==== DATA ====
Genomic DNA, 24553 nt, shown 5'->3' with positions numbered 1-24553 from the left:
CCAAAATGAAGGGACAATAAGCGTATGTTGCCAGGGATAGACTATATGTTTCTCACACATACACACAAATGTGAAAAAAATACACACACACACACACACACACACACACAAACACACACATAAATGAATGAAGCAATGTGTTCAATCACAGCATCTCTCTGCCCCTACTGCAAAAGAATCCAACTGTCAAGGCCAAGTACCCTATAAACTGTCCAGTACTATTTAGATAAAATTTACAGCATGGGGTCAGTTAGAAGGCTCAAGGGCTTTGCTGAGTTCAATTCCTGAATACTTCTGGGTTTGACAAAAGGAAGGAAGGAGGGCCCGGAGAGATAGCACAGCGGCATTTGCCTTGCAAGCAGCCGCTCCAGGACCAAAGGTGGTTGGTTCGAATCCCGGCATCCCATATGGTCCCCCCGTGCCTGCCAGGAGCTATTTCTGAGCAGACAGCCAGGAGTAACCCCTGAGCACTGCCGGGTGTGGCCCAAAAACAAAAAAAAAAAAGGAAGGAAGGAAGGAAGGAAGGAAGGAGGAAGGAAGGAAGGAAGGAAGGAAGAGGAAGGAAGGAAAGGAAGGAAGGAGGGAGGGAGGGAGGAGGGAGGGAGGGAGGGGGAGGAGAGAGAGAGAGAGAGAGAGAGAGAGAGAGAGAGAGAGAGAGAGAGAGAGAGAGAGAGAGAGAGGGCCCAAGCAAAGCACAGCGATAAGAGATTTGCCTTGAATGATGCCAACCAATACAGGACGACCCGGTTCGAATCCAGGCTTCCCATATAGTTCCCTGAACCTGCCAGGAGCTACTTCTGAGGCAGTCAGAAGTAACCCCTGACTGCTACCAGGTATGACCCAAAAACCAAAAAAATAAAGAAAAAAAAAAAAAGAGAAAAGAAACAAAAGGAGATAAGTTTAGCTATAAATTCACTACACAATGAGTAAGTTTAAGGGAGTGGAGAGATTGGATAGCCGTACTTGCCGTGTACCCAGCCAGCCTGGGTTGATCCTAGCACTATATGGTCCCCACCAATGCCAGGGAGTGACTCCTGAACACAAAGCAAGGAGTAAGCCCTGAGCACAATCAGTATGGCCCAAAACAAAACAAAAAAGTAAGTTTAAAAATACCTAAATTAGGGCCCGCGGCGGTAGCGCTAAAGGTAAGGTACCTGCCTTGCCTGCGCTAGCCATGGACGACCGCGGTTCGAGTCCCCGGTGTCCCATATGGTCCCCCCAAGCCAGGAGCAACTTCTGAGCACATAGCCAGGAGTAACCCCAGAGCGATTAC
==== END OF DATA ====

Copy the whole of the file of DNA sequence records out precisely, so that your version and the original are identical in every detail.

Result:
Genomic DNA, 24553 nt, shown 5'->3' with positions numbered 1-24553 from the left:
CCAAAATGAAGGGACAATAAGCGTATGTTGCCAGGGATAGACTATATGTTTCTCACACATACACACAAATGTGAAAAAAATACACACACACACACACACACACACACACAAACACACACATAAATGAATGAAGCAATGTGTTCAATCACAGCATCTCTCTGCCCCTACTGCAAAAGAATCCAACTGTCAAGGCCAAGTACCCTATAAACTGTCCAGTACTATTTAGATAAAATTTACAGCATGGGGTCAGTTAGAAGGCTCAAGGGCTTTGCTGAGTTCAATTCCTGAATACTTCTGGGTTTGACAAAAGGAAGGAAGGAGGGCCCGGAGAGATAGCACAGCGGCATTTGCCTTGCAAGCAGCCGCTCCAGGACCAAAGGTGGTTGGTTCGAATCCCGGCATCCCATATGGTCCCCCCGTGCCTGCCAGGAGCTATTTCTGAGCAGACAGCCAGGAGTAACCCCTGAGCACTGCCGGGTGTGGCCCAAAAACAAAAAAAAAAAAGGAAGGAAGGAAGGAAGGAAGGAAGGAGGAAGGAAGGAAGGAAGGAAGGAAGAGGAAGGAAGGAAAGGAAGGAAGGAGGGAGGGAGGGAGGAGGGAGGGAGGGAGGGGGAGGAGAGAGAGAGAGAGAGAGAGAGAGAGAGAGAGAGAGAGAGAGAGAGAGAGAGAGAGAGAGAGAGGGCCCAAGCAAAGCACAGCGATAAGAGATTTGCCTTGAATGATGCCAACCAATACAGGACGACCCGGTTCGAATCCAGGCTTCCCATATAGTTCCCTGAACCTGCCAGGAGCTACTTCTGAGGCAGTCAGAAGTAACCCCTGACTGCTACCAGGTATGACCCAAAAACCAAAAAAATAAAGAAAAAAAAAAAAAGAGAAAAGAAACAAAAGGAGATAAGTTTAGCTATAAATTCACTACACAATGAGTAAGTTTAAGGGAGTGGAGAGATTGGATAGCCGTACTTGCCGTGTACCCAGCCAGCCTGGGTTGATCCTAGCACTATATGGTCCCCACCAATGCCAGGGAGTGACTCCTGAACACAAAGCAAGGAGTAAGCCCTGAGCACAATCAGTATGGCCCAAAACAAAACAAAAAAGTAAGTTTAAAAATACCTAAATTAGGGCCCGCGGCGGTAGCGCTAAAGGTAAGGTACCTGCCTTGCCTGCGCTAGCCATGGACGACCGCGGTTCGAGTCCCCGGTGTCCCATATGGTCCCCCCAAGCCAGGAGCAACTTCTGAGCACATAGCCAGGAGTAACCCCAGAGCGATTAC